Kevin Jennings, head of the federal Safe and Drug Free Schools office, addresses the problem of bullying with the authority of experience, having been bullied by his peers as a schoolboy and, years later (in 2009) by social conservatives who tried to derail his appointment to the Department of Education, citing, in part, his embrace of a "homosexual agenda." So Jennings should be sensitive to bullying based on status and on the expression of unpopular ideas. But whatever lessons he may have learned about the importance of protecting the freedom to say what you choose -- as well as the safety to be who you choose -- are not reflected in the administration's crusade against bullying. If Department of Education officials intended to demonstrate a penchant for gratuitous bureaucratic overreach and disregard for individual rights, they've succeeded.
An October 26, 2010 "Dear Colleague" letter from the Education Department's Office of Civil Rights (OCR) presents school administrators nationwide with expansive definitions of harassment and bullying that effectively encourage schools anxious to avoid liability to impose very broad restrictions on student speech. (The Daily Caller reported on OCR's letter in an article that's somewhat sensationalized but essentially true.) Noting that federal laws protect students from discrimination based on race, national origin, sex, or disability, OCR provides a definition of actionable harassment considerably broader than the definition supplied by the Supreme Court some ten years ago.
In a 1999 case, Davis v Monroe, involving student on student sexual harassment, the Court limited school liability in private-damage actions to the most grievous cases in which school officials displayed "deliberate indifference to known acts of harassment ... so severe, pervasive, and objectively offensive that it effectively bars the victims' access to an educational opportunity or benefit." The Court added that actionable harassment would generally involve persistent, repeated misconduct, not simply one offensive incident.
The administration's failure to advise schools on their obligations to respect First Amendment freedoms reflects the tendency of anti-bullying campaigns to devalue speech in favor of keeping students "safe."
Compare the Court's approach here to the administration's definition of harassment. According to OCR's letter, the alleged misconduct need not be repeated; it may involve one incident and it need only be "sufficiently severe, pervasive, or (not "and") persistent so as to interfere with or limit a student's ability to participate in or benefit from the services, activities or opportunities offered by a school." Harassment need not even include "intent to cause harm" and need not "be directed at a specific target." In other words, schools could conceivably be liable for innocent, non-severe, non-pervasive, undirected "harassment," like teasing or controversial references to racial, ethnic, or sexual stereotypes. Finally, according to OCR, discriminatory harassment may merely "limit" student's ability to participate in school; it need not "effectively bar" a student's access, as the Court held; and there is no requirement that the harassing speech or conduct be deemed reasonable or "objectively offensive."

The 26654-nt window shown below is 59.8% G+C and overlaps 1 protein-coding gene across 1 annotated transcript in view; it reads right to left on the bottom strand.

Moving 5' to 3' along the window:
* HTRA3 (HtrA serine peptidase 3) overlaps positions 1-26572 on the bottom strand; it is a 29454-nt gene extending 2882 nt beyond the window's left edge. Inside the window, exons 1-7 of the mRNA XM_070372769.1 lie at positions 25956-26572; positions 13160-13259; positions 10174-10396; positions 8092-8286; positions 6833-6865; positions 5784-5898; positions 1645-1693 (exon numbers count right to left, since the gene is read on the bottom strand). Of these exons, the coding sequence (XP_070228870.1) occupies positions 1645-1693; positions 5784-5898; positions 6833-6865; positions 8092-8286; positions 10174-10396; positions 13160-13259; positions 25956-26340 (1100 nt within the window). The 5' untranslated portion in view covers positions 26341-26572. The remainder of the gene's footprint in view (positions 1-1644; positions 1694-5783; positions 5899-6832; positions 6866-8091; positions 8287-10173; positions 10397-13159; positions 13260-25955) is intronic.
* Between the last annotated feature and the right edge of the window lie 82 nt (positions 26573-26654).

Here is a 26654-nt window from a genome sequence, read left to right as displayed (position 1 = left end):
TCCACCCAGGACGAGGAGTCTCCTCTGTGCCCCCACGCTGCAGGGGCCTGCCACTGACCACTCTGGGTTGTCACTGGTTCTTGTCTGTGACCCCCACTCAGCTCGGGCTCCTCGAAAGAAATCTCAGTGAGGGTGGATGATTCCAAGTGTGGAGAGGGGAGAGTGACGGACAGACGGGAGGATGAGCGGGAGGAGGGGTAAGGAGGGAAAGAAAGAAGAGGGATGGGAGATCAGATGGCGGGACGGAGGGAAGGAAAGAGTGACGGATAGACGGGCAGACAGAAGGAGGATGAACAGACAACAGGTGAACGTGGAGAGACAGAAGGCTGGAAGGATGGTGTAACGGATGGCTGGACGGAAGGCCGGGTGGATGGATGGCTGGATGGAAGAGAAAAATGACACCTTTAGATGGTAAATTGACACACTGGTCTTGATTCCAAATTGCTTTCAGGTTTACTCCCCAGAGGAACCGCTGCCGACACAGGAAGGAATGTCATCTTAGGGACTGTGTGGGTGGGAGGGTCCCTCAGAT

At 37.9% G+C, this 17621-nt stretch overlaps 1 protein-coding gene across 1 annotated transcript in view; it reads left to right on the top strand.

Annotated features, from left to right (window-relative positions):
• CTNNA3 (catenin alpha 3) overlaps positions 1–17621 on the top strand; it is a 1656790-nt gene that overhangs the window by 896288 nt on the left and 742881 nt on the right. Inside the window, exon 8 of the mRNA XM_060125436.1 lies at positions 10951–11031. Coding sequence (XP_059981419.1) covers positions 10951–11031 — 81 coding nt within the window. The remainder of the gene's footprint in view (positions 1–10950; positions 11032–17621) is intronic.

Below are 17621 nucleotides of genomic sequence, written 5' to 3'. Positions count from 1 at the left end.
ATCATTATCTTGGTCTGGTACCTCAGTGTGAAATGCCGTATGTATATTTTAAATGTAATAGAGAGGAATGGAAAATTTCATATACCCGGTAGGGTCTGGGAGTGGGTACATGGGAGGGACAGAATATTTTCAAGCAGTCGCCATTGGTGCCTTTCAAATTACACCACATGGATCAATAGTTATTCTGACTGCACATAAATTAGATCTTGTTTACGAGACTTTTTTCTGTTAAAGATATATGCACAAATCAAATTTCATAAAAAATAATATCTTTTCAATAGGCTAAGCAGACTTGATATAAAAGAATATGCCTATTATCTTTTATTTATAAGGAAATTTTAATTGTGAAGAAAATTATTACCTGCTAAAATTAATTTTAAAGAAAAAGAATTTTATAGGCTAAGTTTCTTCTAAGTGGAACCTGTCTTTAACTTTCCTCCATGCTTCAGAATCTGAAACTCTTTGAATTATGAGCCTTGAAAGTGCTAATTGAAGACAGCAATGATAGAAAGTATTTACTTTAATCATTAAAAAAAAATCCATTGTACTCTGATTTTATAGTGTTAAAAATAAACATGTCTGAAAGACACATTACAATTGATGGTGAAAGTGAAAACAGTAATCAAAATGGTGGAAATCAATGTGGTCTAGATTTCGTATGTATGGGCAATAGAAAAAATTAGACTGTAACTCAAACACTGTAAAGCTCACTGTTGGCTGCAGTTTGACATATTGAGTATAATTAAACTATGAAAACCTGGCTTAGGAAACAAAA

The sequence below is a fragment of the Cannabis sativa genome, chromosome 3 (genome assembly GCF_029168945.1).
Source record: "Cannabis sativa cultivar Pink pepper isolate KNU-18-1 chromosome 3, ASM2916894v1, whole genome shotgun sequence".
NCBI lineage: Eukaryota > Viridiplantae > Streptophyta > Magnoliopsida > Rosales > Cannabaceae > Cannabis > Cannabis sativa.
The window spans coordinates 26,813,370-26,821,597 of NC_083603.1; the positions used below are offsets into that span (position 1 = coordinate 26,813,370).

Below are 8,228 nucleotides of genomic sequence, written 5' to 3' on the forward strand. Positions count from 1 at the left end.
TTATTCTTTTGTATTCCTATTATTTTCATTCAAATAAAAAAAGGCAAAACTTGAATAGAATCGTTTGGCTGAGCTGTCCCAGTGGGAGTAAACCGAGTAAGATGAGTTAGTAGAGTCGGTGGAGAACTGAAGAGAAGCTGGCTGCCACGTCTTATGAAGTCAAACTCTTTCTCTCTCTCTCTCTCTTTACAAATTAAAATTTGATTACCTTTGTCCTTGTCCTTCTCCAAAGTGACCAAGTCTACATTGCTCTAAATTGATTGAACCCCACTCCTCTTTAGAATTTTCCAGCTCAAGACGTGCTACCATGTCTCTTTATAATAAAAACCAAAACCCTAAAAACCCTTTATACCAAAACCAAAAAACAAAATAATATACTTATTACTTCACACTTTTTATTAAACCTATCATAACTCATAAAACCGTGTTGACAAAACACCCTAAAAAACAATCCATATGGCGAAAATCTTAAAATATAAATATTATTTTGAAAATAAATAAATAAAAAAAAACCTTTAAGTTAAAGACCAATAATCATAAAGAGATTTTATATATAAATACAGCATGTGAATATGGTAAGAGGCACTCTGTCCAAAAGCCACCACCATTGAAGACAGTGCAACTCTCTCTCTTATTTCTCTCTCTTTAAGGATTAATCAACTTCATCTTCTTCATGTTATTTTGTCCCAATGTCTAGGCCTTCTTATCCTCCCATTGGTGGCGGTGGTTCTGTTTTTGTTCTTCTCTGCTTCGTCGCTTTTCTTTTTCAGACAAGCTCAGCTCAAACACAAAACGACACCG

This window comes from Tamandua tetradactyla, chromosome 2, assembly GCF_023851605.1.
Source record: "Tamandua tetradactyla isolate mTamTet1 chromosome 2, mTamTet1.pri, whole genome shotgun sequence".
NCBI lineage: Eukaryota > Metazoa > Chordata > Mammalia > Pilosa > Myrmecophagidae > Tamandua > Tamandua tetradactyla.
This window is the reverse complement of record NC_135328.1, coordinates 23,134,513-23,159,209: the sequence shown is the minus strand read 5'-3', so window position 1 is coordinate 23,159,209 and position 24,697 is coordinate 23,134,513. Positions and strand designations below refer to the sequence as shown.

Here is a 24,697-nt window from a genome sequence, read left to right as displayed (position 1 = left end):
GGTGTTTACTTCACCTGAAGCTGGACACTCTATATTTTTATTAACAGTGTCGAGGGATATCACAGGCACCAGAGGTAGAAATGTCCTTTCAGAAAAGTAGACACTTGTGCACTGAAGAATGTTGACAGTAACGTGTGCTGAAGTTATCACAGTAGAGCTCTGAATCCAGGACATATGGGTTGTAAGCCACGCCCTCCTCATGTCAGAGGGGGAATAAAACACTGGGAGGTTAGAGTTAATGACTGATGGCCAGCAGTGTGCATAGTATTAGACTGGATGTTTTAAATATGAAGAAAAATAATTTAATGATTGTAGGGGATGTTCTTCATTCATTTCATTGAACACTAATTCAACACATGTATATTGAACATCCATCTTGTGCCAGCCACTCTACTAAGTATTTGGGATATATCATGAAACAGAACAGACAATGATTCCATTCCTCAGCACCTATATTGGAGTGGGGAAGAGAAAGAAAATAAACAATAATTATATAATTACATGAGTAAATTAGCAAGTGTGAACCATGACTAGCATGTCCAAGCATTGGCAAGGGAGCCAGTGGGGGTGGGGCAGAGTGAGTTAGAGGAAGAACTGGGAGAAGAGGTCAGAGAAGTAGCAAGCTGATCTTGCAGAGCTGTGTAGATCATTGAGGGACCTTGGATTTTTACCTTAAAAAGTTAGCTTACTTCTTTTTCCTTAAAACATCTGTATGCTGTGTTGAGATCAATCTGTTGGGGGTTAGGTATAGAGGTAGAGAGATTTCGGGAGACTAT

These differences in the wording of standards enunciated by the Court and the administration, respectively, may seem small, but they loom large legally in assessing a school's liability. The OCR letter is a compendium of quite consequential legal technicalities, and it indicates why school policies are apt to be drafted by risk averse lawyers, instead of educators. (Harvey Silverglate, co-founder of the Foundation for Individual Rights in Education, attributes the decline of liberty on campus partly to the ascent of lawyers.)
Perhaps the most significant burden on school officials (which will significantly burden student speech) lies in the virtual omniscience and omnipotence the administration apparently expects of them. The Supreme Court imposed liability on schools when officials deliberately ignored "known" cases of grievous harassment (in Davis, the harassment included a sexual battery and prolonged sexual taunting of a young girl.) The administration, however, holds schools responsible for harassment about which it "reasonably should have known" (including off-campus, online harassment) and schools are required to "take prompt and effective steps reasonably calculated to end the harassment." Punishing offenders may not shield schools from liability; they may be required to take "systemic" action, like initiating sensitivity trainings, which, on college campuses, regularly violate freedom of speech and belief.
OCR does not discuss student-speech rights in its October 26th letter, free-speech merits merely a footnote to an earlier, 2003 OCR memo affirming restraints on anti-harassment policies imposed by the First Amendment. How did civil liberties groups respond to OCR's new guidelines? Some free speech advocates are concerned, but the ACLU offered unmitigated praise for OCR's letter to schools, calling it a "vital step today (in) alerting all school districts to their legal duty to protect their students ... this guidance is a welcome and important step toward ending discrimination in schools."